“We can’t compete with China as our labour costs are higher so our products are more costly"—Nilesh Saradava, Director, Welcome Tiles
 
 
While Ambani remains optimistic, his counterpart at Welcome Tiles, who bemoans the oversupply situation. “Over the past three years, 120 wall-tile companies have entered the cluster. The domestic market is in the midst of a slump due to a slowdown in real estate, and this has hurt us really badly. To counter this, units are focusing more on exports, but here, too, we can’t compete with China, as our raw material and labour costs are higher so our products tend to be priced higher. Further, domestic products attract 36% excise duty and 15% VAT, making the whole exercise an unviable proposition,” says Nilesh Saradava, director of Welcome Tiles, where around 30% of wall tiles are exported and the rest are sold domestically. He, too, echoes Ambani’s sentiments about the lack of proper infrastructure. “Every day, we have 50-70 businessmen and partners coming to Morbi. There is no proper connectivity for them to travel, nor are there good hotels for their stay. The less said about the water supply and the quality of interior roads, the better. In fact, half of Guntur road has been made by a couple of firms acting in collaboration,” says Saradava. His experience with electricity is markedly different from that of the others we met. “We experience power cuts everyday, sometimes thrice a day, so I have been forced to use generators,” he says.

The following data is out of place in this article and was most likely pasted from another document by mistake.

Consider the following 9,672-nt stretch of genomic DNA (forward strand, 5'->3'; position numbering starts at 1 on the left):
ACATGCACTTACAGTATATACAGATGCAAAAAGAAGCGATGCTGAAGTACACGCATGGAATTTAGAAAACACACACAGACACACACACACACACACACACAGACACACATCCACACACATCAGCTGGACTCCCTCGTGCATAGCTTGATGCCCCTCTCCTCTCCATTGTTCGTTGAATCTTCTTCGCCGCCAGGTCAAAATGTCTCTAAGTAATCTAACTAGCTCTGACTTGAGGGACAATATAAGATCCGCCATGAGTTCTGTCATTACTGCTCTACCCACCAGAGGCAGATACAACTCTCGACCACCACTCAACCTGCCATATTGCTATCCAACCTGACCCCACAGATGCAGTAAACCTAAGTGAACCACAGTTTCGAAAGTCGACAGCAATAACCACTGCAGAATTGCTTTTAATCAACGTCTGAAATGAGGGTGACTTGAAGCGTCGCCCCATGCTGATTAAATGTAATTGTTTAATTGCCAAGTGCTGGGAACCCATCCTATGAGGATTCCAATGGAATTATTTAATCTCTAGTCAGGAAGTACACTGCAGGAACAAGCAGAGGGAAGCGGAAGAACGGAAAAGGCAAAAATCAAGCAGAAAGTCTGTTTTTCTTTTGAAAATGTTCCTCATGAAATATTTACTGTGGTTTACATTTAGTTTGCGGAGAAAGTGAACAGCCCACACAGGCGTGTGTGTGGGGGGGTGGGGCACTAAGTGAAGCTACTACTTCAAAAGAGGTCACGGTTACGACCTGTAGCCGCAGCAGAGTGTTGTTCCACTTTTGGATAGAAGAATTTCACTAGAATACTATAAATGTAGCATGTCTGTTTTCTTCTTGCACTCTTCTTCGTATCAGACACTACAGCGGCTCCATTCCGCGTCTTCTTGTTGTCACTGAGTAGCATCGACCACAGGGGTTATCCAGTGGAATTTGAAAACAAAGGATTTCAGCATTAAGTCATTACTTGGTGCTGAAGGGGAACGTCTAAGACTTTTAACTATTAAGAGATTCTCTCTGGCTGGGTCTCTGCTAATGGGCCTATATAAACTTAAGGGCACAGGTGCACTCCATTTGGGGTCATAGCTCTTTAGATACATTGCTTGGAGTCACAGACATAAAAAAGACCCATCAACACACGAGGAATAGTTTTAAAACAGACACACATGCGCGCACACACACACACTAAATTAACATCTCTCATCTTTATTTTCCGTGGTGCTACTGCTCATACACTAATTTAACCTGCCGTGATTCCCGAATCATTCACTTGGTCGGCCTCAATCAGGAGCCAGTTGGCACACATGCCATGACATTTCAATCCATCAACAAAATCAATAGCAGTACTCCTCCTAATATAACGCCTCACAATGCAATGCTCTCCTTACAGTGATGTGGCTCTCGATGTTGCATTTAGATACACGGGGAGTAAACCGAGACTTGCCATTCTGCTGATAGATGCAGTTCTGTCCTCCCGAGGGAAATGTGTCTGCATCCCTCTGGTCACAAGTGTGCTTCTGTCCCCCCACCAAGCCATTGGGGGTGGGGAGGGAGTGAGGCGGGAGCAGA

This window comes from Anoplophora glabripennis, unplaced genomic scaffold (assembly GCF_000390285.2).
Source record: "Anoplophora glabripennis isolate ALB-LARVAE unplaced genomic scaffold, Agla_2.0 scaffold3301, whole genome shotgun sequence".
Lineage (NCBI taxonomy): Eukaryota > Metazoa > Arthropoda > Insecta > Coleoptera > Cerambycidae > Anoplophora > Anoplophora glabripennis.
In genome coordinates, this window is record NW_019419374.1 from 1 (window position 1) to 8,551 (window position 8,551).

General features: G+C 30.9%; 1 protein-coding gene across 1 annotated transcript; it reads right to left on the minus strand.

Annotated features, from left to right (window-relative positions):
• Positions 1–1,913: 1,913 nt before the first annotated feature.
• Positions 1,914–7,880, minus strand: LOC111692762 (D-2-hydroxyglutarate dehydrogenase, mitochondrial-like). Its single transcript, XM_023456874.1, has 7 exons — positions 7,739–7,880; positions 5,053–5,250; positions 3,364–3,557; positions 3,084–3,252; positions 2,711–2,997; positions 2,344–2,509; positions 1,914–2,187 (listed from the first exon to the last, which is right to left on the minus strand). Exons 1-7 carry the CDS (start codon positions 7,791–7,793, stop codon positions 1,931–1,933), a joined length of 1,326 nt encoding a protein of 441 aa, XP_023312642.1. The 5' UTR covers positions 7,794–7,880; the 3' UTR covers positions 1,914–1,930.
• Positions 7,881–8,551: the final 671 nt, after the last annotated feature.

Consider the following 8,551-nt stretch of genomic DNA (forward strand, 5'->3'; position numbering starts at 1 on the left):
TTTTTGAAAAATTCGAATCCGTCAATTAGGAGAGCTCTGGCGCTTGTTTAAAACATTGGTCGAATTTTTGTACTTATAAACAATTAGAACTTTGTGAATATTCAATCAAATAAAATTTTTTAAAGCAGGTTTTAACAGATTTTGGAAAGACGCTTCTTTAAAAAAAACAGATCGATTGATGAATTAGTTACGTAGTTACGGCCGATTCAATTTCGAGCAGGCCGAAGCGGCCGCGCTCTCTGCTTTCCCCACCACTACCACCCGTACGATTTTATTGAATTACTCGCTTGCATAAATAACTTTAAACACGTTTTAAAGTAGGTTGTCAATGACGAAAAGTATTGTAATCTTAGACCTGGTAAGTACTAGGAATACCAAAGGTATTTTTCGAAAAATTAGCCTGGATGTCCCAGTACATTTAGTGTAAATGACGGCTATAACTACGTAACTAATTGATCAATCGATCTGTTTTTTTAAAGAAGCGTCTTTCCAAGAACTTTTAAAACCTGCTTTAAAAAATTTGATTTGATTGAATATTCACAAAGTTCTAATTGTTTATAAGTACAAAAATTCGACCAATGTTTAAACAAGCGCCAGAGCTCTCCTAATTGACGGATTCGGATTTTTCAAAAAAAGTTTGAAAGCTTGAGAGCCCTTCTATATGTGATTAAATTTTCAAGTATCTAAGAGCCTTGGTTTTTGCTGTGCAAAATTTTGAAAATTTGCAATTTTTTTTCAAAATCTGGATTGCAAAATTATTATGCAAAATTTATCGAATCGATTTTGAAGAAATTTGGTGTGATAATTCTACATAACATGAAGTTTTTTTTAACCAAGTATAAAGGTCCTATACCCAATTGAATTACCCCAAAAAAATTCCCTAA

Saradava says that while finance is easily available, the rate of interest, at 13.5%, is too high. He also points out that the rebate to be given by the government hasn’t been received by most firms in two years. “The biggest issue in Morbi is that of the C Form. Whenever we do a sale out of Gujarat, the customer has to pay tax and send us a form called the C Form. Often, they use fraudulent forms to evade tax, and when we file the forms we have to pay an 18% penalty. Implementation of GST will solve this,” he says. The other problem he notes is the dumping of a vitrified tile product called double charge by China at cheaper rates, which has been flooding the Indian market for the three months now. Most manufacturers in Morbi are clamouring for an anti-dumping duty on China, and Saradava is no exception. Without it, the vitrified tile manufacturers seem to be staring at a bleak future. Yet another issue is the shortage of skilled labourers. Though there is an ITI in the region, it does not meet the demands of the industry. Labourers graduate after five years, during which the technology changes, rendering their training obsolete.